Background: The relation between dietary fat intake and body weight remains controversial. Few studies have examined long-term changes in types of dietary fat and weight change in longitudinal studies.
Objective: The objective of this study was to examine associations between intake of different types of fat and long-term weight change in US women and men.
Methods: The association between changes in consumption of varying types of fat and weight change was examined every 4 y through the use of multivariate models adjusted for age, baseline body mass index, and change in percentage energy from protein, intake of cereal fiber, fruits, and vegetables, alcohol use, and other lifestyle covariates in 3 prospective US cohorts, including 121,335 men and women free of diabetes, cardiovascular disease, cancer, or obesity over a 20- to 24-y follow-up. Dietary intakes and body weight were assessed via validated questionnaires. Cohort-specific results were pooled with the use of a random-effect meta-analysis.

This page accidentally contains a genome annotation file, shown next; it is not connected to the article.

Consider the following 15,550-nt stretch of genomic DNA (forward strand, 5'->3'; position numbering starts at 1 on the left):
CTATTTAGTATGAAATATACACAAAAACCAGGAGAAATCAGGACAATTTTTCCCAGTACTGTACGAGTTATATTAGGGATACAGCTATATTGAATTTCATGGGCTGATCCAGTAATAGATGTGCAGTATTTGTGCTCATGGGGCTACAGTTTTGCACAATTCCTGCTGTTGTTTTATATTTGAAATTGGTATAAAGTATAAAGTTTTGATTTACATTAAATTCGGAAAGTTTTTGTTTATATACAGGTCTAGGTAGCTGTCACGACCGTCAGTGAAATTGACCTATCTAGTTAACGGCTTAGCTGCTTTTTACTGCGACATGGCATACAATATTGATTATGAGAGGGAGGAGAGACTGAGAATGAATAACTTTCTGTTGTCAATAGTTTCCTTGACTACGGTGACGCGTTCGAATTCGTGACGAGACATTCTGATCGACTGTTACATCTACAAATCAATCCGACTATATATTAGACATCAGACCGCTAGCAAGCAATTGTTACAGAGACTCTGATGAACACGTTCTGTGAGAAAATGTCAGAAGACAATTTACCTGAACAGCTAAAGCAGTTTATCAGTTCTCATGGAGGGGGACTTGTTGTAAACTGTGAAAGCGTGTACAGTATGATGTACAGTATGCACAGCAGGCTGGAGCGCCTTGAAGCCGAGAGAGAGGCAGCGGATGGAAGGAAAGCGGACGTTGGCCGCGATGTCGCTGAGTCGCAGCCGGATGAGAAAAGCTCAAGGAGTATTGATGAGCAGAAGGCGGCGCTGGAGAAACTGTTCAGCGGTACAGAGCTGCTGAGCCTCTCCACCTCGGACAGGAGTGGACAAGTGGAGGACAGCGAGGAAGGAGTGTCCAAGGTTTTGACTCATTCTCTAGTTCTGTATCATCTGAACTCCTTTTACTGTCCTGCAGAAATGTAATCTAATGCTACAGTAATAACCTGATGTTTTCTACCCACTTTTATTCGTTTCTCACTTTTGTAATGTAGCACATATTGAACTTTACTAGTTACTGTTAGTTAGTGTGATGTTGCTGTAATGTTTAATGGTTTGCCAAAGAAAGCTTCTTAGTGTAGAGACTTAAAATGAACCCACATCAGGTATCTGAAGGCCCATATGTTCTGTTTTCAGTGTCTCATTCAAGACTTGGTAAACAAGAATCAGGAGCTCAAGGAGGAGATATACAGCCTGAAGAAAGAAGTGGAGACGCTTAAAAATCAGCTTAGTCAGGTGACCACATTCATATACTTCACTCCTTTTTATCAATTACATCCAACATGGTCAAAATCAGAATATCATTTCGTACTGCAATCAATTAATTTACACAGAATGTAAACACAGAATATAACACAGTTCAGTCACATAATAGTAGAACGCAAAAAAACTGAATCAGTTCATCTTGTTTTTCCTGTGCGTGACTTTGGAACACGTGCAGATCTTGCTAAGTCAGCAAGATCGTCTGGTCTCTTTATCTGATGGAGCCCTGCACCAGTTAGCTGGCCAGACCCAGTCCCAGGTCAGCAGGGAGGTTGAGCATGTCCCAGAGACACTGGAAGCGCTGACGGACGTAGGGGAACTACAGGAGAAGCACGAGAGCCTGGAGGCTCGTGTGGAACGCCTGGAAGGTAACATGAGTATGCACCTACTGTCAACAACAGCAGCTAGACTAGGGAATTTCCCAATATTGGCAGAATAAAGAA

Results: Compared with equivalent changes in carbohydrate intake, a 5% increase in energy from saturated fatty acid (SFA) and a 1% increase in energy from trans-fat were associated with 0.61 kg (95% CI: 0.54, 0.68 kg) and 0.69 kg (95% CI: 0.56, 0.84 kg) greater weight gain per 4-y period, respectively. A 5% increase in energy from polyunsaturated fatty acid (PUFA) was associated with less weight gain (-0.55 kg; 95% CI: -0.81, -0.29 kg). Increased intake of monounsaturated fatty acid (MUFA) from animal sources by 1% was associated with weight gain of 0.29 kg (95% CI: 0.25, 0.33 kg), whereas MUFA from plant sources was not associated with weight gain.
Conclusions: Different dietary fats have divergent associations with long-term weight change in US men and women. Replacing saturated and trans-fats with unsaturated fats, especially PUFAs, contributes to the prevention of age-related weight gain. These trials were registered at clinicaltrials.gov as NCT00005152 and NCT00005182.